33 Practicing moves in P.E. My homeroom class has physical education together with the homeroom class next door. We can choose our subject for each term. I took soccer for the first term. For the second term I picked judo from the choice of dance, judo, or kendo (Japanese fencing), not because I was really interested in martial arts, but because I thought that knowing something about self-defense might come in handy some day. Today is our second lesson. We're going to practice ukemi (safe ways of taking falls). At the teacher's signal, we all roll over together. Other than swimming or track-and-field, I'm not that good at athletics.

34 Eating obento We have 40 minutes for lunch hour from 12:40 to 1:20. I usually eat with a group of about seven friends. I bring an obento (box lunch), but some of my friends buy sandwiches or pastries at the school shop. While we're eating, we chat about all kinds of things--stories about the television we watched the day before, gossip about friends' romances, sour grapes about getting scolded during class--it's endless. Lately, we are all excited about the upcoming school festival in October. Our class is going to sponsor a shop to sell tonjiru (a kind of miso soup with pork and vegetables). I'm really looking forward to the festival. Sometimes we suddenly realize we haven't done our homework for an afternoon class and quickly dash it off during lunch hour. The time always flies and recess is over before we know it.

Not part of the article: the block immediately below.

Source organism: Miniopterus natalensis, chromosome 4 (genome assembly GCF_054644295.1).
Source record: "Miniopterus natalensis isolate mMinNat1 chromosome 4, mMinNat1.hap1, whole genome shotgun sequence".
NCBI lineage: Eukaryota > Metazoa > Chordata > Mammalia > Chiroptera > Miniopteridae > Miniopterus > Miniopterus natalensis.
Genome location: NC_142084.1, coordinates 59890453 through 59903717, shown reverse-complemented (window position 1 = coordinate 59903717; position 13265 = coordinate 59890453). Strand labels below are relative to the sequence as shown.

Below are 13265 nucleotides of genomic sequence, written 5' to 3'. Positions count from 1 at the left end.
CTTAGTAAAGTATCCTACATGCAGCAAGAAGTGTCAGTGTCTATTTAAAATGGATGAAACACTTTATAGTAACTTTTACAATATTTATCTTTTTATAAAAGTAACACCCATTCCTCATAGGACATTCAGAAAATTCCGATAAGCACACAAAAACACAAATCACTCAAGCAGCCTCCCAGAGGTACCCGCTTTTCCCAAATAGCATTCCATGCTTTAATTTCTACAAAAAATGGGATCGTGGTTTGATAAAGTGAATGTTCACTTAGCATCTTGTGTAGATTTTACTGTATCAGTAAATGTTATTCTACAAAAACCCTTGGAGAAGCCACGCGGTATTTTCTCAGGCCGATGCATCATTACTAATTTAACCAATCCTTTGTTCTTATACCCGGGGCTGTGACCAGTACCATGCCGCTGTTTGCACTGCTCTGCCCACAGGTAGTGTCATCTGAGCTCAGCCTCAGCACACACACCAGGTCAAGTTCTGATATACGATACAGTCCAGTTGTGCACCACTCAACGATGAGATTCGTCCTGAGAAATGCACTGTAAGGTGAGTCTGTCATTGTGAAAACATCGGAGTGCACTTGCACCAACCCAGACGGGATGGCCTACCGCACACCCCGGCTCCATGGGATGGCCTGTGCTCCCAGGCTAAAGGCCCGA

35 English This is English II class, which focuses on grammar. We also have another class that concentrates on English writing. Today I was asked to write a translation on the board. I had it almost perfect, but when I translated a sentence about what they call Elizabeth for short, I made the mistake of writing "Lise," for "Liz." I think English is a very important subject. It's an important subject for the university entrance exams and will be a big help in whatever career I choose. I study every day even at home, and not just to get good school grades. I want to be able to really use my English some day.